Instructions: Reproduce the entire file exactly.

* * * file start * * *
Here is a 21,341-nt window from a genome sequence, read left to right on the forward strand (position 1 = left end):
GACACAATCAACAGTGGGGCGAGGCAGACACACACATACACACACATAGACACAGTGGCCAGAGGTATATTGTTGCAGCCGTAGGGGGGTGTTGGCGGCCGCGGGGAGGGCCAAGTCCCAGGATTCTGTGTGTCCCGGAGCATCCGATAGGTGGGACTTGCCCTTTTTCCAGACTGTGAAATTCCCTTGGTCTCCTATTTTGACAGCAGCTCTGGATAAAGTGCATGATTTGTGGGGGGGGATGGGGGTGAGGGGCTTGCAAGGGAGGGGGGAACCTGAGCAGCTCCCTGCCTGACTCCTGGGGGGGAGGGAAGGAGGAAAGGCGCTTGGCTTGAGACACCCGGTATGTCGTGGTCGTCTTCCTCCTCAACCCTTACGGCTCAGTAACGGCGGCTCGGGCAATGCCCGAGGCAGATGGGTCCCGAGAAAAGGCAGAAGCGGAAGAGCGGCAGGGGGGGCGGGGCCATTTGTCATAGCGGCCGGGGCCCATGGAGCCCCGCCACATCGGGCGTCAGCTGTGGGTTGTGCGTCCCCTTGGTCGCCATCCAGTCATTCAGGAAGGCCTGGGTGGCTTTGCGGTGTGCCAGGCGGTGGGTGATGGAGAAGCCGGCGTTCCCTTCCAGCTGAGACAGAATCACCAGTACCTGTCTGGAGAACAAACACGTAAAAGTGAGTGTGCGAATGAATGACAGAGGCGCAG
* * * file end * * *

Here is a 21,341-nt window from a genome sequence, read left to right on the forward strand (position 1 = left end):
GACACAATCAACAGTGGGGCGAGGCAGACACACACATACACACACATAGACACAGTGGCCAGAGGTATATTGTTGCAGCCGTAGGGGGGTGTTGGCGGCCGCGGGGAGGGCCAAGTCCCAGGATTCTGTGTGTCCCGGAGCATCCGATAGGTGGGACTTGCCCTTTTTCCAGACTGTGAAATTCCCTTGGTCTCCTATTTTGACAGCAGCTCTGGATAAAGTGCATGATTTGTGGGGGGGGATGGGGGTGAGGGGCTTGCAAGGGAGGGGGGAACCTGAGCAGCTCCCTGCCTGACTCCTGGGGGGGAGGGAAGGAGGAAAGGCGCTTGGCTTGAGACACCCGGTATGTCGTGGTCGTCTTCCTCCTCAACCCTTACGGCTCAGTAACGGCGGCTCGGGCAATGCCCGAGGCAGATGGGTCCCGAGAAAAGGCAGAAGCGGAAGAGCGGCAGGGGGGGCGGGGCCATTTGTCATAGCGGCCGGGGCCCATGGAGCCCCGCCACATCGGGCGTCAGCTGTGGGTTGTGCGTCCCCTTGGTCGCCATCCAGTCATTCAGGAAGGCCTGGGTGGCTTTGCGGTGTGCCAGGCGGTGGGTGATGGAGAAGCCGGCGTTCCCTTCCAGCTGAGACAGAATCACCAGTACCTGTCTGGAGAACAAACACGTAAAAGTGAGTGTGCGAATGAATGACAGAGGCGCAG